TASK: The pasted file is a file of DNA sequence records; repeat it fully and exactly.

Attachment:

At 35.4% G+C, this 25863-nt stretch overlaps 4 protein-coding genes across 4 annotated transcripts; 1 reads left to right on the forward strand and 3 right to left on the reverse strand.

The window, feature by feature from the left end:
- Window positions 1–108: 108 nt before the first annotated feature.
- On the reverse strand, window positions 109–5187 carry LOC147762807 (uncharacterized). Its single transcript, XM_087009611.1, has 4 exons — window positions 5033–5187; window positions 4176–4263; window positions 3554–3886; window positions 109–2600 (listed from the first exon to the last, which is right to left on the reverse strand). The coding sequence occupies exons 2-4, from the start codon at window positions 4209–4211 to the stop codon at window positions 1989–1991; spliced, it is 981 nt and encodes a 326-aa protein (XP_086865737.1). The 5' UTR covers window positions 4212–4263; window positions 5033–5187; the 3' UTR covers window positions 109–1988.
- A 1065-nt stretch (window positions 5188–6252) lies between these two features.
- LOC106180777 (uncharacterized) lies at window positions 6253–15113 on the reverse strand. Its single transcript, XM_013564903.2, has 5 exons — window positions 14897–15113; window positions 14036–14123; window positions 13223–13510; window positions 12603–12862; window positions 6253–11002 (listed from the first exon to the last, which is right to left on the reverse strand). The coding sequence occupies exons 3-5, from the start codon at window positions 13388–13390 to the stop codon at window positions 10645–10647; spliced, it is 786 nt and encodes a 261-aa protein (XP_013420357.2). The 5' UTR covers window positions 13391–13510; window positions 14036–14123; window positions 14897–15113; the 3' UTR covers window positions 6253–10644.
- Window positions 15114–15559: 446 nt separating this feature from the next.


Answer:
At 35.4% G+C, this 25863-nt stretch overlaps 4 protein-coding genes across 4 annotated transcripts; 1 reads left to right on the forward strand and 3 right to left on the reverse strand.

The window, feature by feature from the left end:
- Window positions 1–108: 108 nt before the first annotated feature.
- On the reverse strand, window positions 109–5187 carry LOC147762807 (uncharacterized). Its single transcript, XM_087009611.1, has 4 exons — window positions 5033–5187; window positions 4176–4263; window positions 3554–3886; window positions 109–2600 (listed from the first exon to the last, which is right to left on the reverse strand). The coding sequence occupies exons 2-4, from the start codon at window positions 4209–4211 to the stop codon at window positions 1989–1991; spliced, it is 981 nt and encodes a 326-aa protein (XP_086865737.1). The 5' UTR covers window positions 4212–4263; window positions 5033–5187; the 3' UTR covers window positions 109–1988.
- A 1065-nt stretch (window positions 5188–6252) lies between these two features.
- LOC106180777 (uncharacterized) lies at window positions 6253–15113 on the reverse strand. Its single transcript, XM_013564903.2, has 5 exons — window positions 14897–15113; window positions 14036–14123; window positions 13223–13510; window positions 12603–12862; window positions 6253–11002 (listed from the first exon to the last, which is right to left on the reverse strand). The coding sequence occupies exons 3-5, from the start codon at window positions 13388–13390 to the stop codon at window positions 10645–10647; spliced, it is 786 nt and encodes a 261-aa protein (XP_013420357.2). The 5' UTR covers window positions 13391–13510; window positions 14036–14123; window positions 14897–15113; the 3' UTR covers window positions 6253–10644.
- Window positions 15114–15559: 446 nt separating this feature from the next.